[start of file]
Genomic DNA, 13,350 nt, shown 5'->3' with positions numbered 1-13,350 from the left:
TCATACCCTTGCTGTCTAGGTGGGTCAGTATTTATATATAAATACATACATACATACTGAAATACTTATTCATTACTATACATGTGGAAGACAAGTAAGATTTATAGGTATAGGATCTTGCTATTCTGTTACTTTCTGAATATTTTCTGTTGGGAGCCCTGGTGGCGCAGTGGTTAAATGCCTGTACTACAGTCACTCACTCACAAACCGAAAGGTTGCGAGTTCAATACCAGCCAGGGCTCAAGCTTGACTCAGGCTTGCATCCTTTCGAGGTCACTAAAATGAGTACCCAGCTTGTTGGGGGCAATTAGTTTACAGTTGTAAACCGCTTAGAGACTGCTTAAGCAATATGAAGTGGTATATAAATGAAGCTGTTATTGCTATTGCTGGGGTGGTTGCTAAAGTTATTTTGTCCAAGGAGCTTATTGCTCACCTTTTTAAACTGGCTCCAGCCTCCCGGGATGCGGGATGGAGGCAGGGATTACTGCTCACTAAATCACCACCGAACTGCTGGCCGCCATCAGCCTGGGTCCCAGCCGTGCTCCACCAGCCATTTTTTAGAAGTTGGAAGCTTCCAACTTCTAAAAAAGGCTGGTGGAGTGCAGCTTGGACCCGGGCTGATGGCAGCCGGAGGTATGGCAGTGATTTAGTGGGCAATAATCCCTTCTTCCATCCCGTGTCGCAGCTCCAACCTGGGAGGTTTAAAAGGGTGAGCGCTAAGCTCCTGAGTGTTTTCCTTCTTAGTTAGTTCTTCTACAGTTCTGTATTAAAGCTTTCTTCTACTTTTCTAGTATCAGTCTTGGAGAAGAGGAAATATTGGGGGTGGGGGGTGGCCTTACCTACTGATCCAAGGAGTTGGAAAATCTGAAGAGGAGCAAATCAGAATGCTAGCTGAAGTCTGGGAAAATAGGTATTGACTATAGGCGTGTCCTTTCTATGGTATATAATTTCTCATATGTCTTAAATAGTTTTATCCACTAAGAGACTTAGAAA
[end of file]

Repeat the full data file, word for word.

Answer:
Genomic DNA, 13,350 nt, shown 5'->3' with positions numbered 1-13,350 from the left:
TCATACCCTTGCTGTCTAGGTGGGTCAGTATTTATATATAAATACATACATACATACTGAAATACTTATTCATTACTATACATGTGGAAGACAAGTAAGATTTATAGGTATAGGATCTTGCTATTCTGTTACTTTCTGAATATTTTCTGTTGGGAGCCCTGGTGGCGCAGTGGTTAAATGCCTGTACTACAGTCACTCACTCACAAACCGAAAGGTTGCGAGTTCAATACCAGCCAGGGCTCAAGCTTGACTCAGGCTTGCATCCTTTCGAGGTCACTAAAATGAGTACCCAGCTTGTTGGGGGCAATTAGTTTACAGTTGTAAACCGCTTAGAGACTGCTTAAGCAATATGAAGTGGTATATAAATGAAGCTGTTATTGCTATTGCTGGGGTGGTTGCTAAAGTTATTTTGTCCAAGGAGCTTATTGCTCACCTTTTTAAACTGGCTCCAGCCTCCCGGGATGCGGGATGGAGGCAGGGATTACTGCTCACTAAATCACCACCGAACTGCTGGCCGCCATCAGCCTGGGTCCCAGCCGTGCTCCACCAGCCATTTTTTAGAAGTTGGAAGCTTCCAACTTCTAAAAAAGGCTGGTGGAGTGCAGCTTGGACCCGGGCTGATGGCAGCCGGAGGTATGGCAGTGATTTAGTGGGCAATAATCCCTTCTTCCATCCCGTGTCGCAGCTCCAACCTGGGAGGTTTAAAAGGGTGAGCGCTAAGCTCCTGAGTGTTTTCCTTCTTAGTTAGTTCTTCTACAGTTCTGTATTAAAGCTTTCTTCTACTTTTCTAGTATCAGTCTTGGAGAAGAGGAAATATTGGGGGTGGGGGGTGGCCTTACCTACTGATCCAAGGAGTTGGAAAATCTGAAGAGGAGCAAATCAGAATGCTAGCTGAAGTCTGGGAAAATAGGTATTGACTATAGGCGTGTCCTTTCTATGGTATATAATTTCTCATATGTCTTAAATAGTTTTATCCACTAAGAGACTTAGAAA